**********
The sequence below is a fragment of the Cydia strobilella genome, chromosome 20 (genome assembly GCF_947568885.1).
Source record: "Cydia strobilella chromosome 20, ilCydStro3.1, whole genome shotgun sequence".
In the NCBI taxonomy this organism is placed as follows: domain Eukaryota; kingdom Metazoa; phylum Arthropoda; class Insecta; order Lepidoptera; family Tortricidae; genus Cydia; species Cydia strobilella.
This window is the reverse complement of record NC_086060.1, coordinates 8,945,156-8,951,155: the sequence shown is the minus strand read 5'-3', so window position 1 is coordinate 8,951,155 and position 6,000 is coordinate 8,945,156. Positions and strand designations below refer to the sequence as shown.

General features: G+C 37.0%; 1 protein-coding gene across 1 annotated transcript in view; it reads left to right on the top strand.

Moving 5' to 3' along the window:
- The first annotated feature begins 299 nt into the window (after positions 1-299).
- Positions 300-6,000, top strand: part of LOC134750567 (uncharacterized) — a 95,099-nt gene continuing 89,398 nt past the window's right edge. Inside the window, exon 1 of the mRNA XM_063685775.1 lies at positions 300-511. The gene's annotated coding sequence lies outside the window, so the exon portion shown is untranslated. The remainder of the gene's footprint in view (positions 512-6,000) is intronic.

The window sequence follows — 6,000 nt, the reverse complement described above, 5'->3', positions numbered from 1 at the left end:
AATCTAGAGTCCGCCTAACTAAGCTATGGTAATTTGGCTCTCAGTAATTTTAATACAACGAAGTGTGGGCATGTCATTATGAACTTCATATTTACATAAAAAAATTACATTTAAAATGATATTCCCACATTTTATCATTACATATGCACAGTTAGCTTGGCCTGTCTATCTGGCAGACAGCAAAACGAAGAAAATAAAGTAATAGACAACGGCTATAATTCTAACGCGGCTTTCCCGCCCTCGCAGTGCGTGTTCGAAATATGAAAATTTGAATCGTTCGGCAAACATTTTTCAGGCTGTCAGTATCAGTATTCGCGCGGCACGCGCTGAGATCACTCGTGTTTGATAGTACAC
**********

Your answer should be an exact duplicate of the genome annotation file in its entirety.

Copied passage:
The sequence below is a fragment of the Cydia strobilella genome, chromosome 20 (genome assembly GCF_947568885.1).
Source record: "Cydia strobilella chromosome 20, ilCydStro3.1, whole genome shotgun sequence".
In the NCBI taxonomy this organism is placed as follows: domain Eukaryota; kingdom Metazoa; phylum Arthropoda; class Insecta; order Lepidoptera; family Tortricidae; genus Cydia; species Cydia strobilella.
This window is the reverse complement of record NC_086060.1, coordinates 8,945,156-8,951,155: the sequence shown is the minus strand read 5'-3', so window position 1 is coordinate 8,951,155 and position 6,000 is coordinate 8,945,156. Positions and strand designations below refer to the sequence as shown.

General features: G+C 37.0%; 1 protein-coding gene across 1 annotated transcript in view; it reads left to right on the top strand.

Moving 5' to 3' along the window:
- The first annotated feature begins 299 nt into the window (after positions 1-299).
- Positions 300-6,000, top strand: part of LOC134750567 (uncharacterized) — a 95,099-nt gene continuing 89,398 nt past the window's right edge. Inside the window, exon 1 of the mRNA XM_063685775.1 lies at positions 300-511. The gene's annotated coding sequence lies outside the window, so the exon portion shown is untranslated. The remainder of the gene's footprint in view (positions 512-6,000) is intronic.

The window sequence follows — 6,000 nt, the reverse complement described above, 5'->3', positions numbered from 1 at the left end:
AATCTAGAGTCCGCCTAACTAAGCTATGGTAATTTGGCTCTCAGTAATTTTAATACAACGAAGTGTGGGCATGTCATTATGAACTTCATATTTACATAAAAAAATTACATTTAAAATGATATTCCCACATTTTATCATTACATATGCACAGTTAGCTTGGCCTGTCTATCTGGCAGACAGCAAAACGAAGAAAATAAAGTAATAGACAACGGCTATAATTCTAACGCGGCTTTCCCGCCCTCGCAGTGCGTGTTCGAAATATGAAAATTTGAATCGTTCGGCAAACATTTTTCAGGCTGTCAGTATCAGTATTCGCGCGGCACGCGCTGAGATCACTCGTGTTTGATAGTACAC